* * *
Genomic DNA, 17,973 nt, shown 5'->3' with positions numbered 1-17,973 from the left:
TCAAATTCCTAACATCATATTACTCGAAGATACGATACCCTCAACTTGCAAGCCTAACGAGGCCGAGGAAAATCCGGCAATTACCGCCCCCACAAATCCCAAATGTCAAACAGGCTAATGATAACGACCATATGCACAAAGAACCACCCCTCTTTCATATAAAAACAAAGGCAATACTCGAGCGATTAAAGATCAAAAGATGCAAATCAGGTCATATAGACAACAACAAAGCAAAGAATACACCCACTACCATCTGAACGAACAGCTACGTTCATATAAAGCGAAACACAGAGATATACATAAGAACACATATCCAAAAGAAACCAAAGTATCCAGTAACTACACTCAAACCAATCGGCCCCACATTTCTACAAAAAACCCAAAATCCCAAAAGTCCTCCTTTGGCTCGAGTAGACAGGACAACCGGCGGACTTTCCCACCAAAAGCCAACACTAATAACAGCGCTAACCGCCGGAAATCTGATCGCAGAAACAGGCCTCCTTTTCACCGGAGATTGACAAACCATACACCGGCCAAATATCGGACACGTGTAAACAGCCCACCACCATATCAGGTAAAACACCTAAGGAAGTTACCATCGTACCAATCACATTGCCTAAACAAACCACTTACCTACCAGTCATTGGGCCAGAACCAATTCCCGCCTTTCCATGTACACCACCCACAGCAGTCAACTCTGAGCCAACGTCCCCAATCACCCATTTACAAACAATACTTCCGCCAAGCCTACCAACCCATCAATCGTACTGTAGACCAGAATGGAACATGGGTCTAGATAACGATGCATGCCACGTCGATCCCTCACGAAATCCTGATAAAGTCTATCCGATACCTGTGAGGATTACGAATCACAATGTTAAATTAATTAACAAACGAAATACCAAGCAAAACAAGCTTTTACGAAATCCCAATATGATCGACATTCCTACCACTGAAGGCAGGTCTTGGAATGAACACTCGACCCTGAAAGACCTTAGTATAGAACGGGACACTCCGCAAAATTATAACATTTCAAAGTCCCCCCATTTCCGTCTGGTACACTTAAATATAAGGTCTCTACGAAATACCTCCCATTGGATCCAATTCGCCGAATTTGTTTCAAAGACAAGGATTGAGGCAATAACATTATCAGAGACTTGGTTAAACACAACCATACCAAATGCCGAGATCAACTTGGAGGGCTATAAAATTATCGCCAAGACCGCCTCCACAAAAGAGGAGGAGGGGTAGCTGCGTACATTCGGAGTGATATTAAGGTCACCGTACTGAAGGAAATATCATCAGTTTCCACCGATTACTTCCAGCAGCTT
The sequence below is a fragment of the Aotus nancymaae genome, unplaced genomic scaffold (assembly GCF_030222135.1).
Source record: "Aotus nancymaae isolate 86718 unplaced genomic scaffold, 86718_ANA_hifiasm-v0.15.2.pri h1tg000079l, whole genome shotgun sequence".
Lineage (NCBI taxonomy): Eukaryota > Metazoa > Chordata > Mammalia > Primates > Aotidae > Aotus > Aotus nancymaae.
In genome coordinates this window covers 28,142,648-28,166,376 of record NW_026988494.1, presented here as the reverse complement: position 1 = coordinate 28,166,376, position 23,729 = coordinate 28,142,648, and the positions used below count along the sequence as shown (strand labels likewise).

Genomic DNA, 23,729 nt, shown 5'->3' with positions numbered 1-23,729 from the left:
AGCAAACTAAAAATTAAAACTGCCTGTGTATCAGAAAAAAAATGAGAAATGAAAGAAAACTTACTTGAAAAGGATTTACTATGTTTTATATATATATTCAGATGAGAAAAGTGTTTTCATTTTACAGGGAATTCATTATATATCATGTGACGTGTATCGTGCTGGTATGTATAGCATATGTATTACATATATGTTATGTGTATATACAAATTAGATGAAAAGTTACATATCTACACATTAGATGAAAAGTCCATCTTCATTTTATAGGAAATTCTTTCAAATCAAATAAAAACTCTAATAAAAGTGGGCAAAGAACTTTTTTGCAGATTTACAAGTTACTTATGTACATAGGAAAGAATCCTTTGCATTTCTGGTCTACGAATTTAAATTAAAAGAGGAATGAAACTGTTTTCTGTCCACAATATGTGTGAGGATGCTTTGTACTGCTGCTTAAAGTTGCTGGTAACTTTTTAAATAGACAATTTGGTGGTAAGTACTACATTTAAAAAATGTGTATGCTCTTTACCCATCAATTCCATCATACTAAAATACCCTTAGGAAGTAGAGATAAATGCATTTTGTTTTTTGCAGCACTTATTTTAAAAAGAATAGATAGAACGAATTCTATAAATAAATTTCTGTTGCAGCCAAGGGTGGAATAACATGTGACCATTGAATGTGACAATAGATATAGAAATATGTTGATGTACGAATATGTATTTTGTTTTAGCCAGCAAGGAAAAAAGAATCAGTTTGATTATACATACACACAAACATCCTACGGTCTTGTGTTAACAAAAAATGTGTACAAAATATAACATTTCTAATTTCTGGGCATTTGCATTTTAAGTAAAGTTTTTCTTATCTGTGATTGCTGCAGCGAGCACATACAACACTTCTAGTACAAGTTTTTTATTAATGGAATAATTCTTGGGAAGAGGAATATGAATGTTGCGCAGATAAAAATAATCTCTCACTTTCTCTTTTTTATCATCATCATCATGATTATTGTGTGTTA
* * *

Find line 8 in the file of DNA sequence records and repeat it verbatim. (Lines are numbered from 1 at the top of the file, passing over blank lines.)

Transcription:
AGCAAACTAAAAATTAAAACTGCCTGTGTATCAGAAAAAAAATGAGAAATGAAAGAAAACTTACTTGAAAAGGATTTACTATGTTTTATATATATATTCAGATGAGAAAAGTGTTTTCATTTTACAGGGAATTCATTATATATCATGTGACGTGTATCGTGCTGGTATGTATAGCATATGTATTACATATATGTTATGTGTATATACAAATTAGATGAAAAGTTACATATCTACACATTAGATGAAAAGTCCATCTTCATTTTATAGGAAATTCTTTCAAATCAAATAAAAACTCTAATAAAAGTGGGCAAAGAACTTTTTTGCAGATTTACAAGTTACTTATGTACATAGGAAAGAATCCTTTGCATTTCTGGTCTACGAATTTAAATTAAAAGAGGAATGAAACTGTTTTCTGTCCACAATATGTGTGAGGATGCTTTGTACTGCTGCTTAAAGTTGCTGGTAACTTTTTAAATAGACAATTTGGTGGTAAGTACTACATTTAAAAAATGTGTATGCTCTTTACCCATCAATTCCATCATACTAAAATACCCTTAGGAAGTAGAGATAAATGCATTTTGTTTTTTGCAGCACTTATTTTAAAAAGAATAGATAGAACGAATTCTATAAATAAATTTCTGTTGCAGCCAAGGGTGGAATAACATGTGACCATTGAATGTGACAATAGATATAGAAATATGTTGATGTACGAATATGTATTTTGTTTTAGCCAGCAAGGAAAAAAGAATCAGTTTGATTATACATACACACAAACATCCTACGGTCTTGTGTTAACAAAAAATGTGTACAAAATATAACATTTCTAATTTCTGGGCATTTGCATTTTAAGTAAAGTTTTTCTTATCTGTGATTGCTGCAGCGAGCACATACAACACTTCTAGTACAAGTTTTTTATTAATGGAATAATTCTTGGGAAGAGGAATATGAATGTTGCGCAGATAAAAATAATCTCTCACTTTCTCTTTTTTATCATCATCATCATGATTATTGTGTGTTA